Friday, October 2, 2009

Unemployment soars. Will Madison and DC politicans respond?

In another sign that the Great Recession is far from over, the Bureau of Labor Statistics reported this morning that the nation lost 263,000 jobs last month, far more than predicted. As a result the official unemployment rate increased to 9.8 percent.

The largest job losses were in construction (64,000), manufacturing (51,000), retail trade (39,000) , and government (53,000).

The nation has lost 2.1 million manufacturing jobs and 1.5 million construction jobs since the onset of the recession in December 2007. Unemployment has surged from 7.6 million to 15.1 million, and the unemployment rate has doubled to 9.8 percent.

Unemployment rates for the major worker groups--adult men (10.3 percent),adult women (7.8 percent), teenagers (25.9 percent), whites (9.0 percent),blacks (15.4 percent), and Hispanics (12.7 percent)--are much higher than at the start of the recession.

The actual rate of unemployment is significantly higher than the 9.8% figure. The U-6 rate, which includes discouraged workers (those who have given up looking for work) and the involuntary part time (those who want full time work, but cannot find it) jumped to a Great Depression level 17%.

The number of long-term unemployed (those jobless for 27 weeks and over) rose by 450,000 to 5.4 million. In September, 35.6 percent of unemployed persons were job-less for 27 weeks or more.

In another ominous sign, the Labor Department's reported earlier this week that there there are only 2.4 million full-time permanent jobs available. Yet there are 15.1 million people officially unemployed. That's one job opening for every six people looking for work, the worst ratio since the government began tracking open positions in 2000.

During the last recession in 2001, the number of jobless people reached little more than double the number of full-time job openings. By the beginning of this year, job seekers outnumbered jobs by four-to-one, with the ratio growing ever more lopsided in recent months.

The four county Milwaukee area lost 50,400 jobs over the last twelve month, the largest annual decline since 1967.

Midwest Airlines, Badger Meter, GE Medical, Harley Davidson, GM, Quad Graphics and Delphi have shed thousands of workers. The Department of Labor reports that Wisconsin was one of eight states to reach a record high in average weekly new unemployment claims in August.

The city of Milwaukee has been especially hard hit. The number of employed residents in the city fell by 18,333 between August 2008 and August 2009 in what the UWM Center on Economic Development calls "a stunning decline of 7.03 percent."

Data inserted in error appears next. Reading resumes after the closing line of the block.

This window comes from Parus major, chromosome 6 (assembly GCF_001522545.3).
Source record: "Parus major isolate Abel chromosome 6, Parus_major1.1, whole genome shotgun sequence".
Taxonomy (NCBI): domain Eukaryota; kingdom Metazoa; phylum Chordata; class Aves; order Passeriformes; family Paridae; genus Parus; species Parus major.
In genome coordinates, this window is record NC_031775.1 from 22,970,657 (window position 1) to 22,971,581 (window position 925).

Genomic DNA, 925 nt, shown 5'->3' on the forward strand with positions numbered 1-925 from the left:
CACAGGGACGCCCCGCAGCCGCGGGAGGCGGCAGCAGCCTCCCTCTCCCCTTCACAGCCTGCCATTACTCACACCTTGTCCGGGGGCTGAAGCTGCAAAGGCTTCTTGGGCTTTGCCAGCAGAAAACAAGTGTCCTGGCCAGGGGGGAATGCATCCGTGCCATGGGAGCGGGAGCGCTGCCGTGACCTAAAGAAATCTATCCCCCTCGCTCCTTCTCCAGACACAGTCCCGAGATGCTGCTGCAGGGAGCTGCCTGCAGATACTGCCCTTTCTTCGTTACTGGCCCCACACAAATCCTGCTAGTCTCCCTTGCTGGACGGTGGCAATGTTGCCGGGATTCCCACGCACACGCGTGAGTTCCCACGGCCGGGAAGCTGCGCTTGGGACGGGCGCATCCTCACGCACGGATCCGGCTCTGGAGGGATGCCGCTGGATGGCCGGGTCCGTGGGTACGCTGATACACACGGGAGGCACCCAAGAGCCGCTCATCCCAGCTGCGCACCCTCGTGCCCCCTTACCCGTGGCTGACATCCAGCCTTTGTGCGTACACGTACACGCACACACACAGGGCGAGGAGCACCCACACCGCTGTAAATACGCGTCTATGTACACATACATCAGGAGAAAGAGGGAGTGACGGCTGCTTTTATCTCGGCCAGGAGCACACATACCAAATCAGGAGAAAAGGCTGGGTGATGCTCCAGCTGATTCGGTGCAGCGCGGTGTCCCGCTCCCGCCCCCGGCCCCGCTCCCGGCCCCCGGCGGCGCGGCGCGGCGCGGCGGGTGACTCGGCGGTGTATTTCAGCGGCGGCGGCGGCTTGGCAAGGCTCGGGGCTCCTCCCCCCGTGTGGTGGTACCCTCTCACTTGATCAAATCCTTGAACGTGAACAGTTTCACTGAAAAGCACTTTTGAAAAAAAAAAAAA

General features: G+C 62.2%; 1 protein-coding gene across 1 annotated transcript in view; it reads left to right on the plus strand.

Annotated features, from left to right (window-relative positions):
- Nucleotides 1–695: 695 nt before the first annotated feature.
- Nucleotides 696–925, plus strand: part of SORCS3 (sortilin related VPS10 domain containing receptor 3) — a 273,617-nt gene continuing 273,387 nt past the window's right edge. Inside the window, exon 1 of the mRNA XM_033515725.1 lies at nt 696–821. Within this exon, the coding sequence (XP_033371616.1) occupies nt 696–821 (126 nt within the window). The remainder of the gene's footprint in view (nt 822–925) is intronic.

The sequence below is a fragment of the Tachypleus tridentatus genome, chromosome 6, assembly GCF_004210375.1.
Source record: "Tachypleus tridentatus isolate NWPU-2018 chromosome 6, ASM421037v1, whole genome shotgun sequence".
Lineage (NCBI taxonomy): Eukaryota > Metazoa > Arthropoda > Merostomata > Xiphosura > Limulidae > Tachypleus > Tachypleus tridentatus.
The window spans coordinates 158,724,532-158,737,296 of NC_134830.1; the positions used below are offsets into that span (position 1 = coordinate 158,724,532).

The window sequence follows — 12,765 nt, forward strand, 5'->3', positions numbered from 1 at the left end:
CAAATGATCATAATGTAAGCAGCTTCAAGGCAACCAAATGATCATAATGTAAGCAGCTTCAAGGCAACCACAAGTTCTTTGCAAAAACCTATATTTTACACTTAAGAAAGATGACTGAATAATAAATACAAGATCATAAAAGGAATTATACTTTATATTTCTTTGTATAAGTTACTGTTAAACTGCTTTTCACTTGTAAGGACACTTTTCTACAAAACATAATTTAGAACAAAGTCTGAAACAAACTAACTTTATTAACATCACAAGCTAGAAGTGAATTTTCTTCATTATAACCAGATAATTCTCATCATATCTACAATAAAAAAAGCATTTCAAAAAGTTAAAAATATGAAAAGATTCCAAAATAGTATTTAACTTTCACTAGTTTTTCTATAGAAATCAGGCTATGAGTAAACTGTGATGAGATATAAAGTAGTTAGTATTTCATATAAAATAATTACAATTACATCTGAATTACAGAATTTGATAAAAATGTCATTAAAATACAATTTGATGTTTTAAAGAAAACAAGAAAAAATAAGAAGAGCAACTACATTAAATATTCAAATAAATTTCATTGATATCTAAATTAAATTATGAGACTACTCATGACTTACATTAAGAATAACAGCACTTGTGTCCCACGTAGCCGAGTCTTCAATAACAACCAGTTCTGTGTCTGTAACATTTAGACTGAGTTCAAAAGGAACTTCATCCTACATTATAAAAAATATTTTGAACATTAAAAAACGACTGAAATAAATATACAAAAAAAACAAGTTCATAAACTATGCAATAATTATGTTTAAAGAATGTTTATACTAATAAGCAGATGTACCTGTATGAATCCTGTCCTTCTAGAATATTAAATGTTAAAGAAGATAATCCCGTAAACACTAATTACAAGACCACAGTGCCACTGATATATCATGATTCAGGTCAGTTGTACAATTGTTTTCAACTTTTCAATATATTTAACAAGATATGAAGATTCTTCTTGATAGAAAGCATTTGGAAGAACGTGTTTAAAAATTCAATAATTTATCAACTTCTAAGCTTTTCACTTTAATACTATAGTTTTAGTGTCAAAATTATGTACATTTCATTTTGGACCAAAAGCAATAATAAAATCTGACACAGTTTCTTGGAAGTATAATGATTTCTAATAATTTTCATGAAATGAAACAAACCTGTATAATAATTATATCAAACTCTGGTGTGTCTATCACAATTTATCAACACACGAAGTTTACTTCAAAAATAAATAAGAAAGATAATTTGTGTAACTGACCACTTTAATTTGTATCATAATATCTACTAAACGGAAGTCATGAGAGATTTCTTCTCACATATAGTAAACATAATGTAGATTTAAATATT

This is the largest “over-the-year” employment decline in Milwaukee in any month since the Great Recession officially began in December 2007 and the second worst in the nation. Only perpetually distressed Detroit, the epicenter of the auto industry collapse-- suffered a larger employment decline. African American male unemployment remained at almost 50%.

Milwaukee, like the state and the nation, is mired in an employment crisis. Ivory tower discussions about lagging indicators, the economy's green shoots, and market corrections ring hollow as jobs continue to hemorrhage and lives are uprooted. The unemployed are losing their homes, their health insurance and their hopes..

The employment crisis demands action.

Democrats who claim to care about working people control the levers of power and the public purse in Madison and Washington D C. They certainly didn't create this employment crisis. But they are in charge now.

The federal stimulus plan, the American Recovery and Reinvestment Act of 2009, watered down by Republican demands for less stimulus spending (demand) and more ineffective tax cuts, helped keep the economy from collapsing. It has slowed, but not stopped the loss of jobs, Nor has it revived the economy.

The employment crisis demands decisive action at the state and federal level.

Where is the Obama administration's plan to put people back to work?

Where is the planto provide aid to states and local governments so they don't add to the nation's unemployment rolls by laying off even more people.

Where is the Wisconsin plan for jobs and training?

If policymakers in Washington and Madison don't move quickly to address the employment crisis, they will likely find their own jobs are in danger come November 2010.


Anonymous said...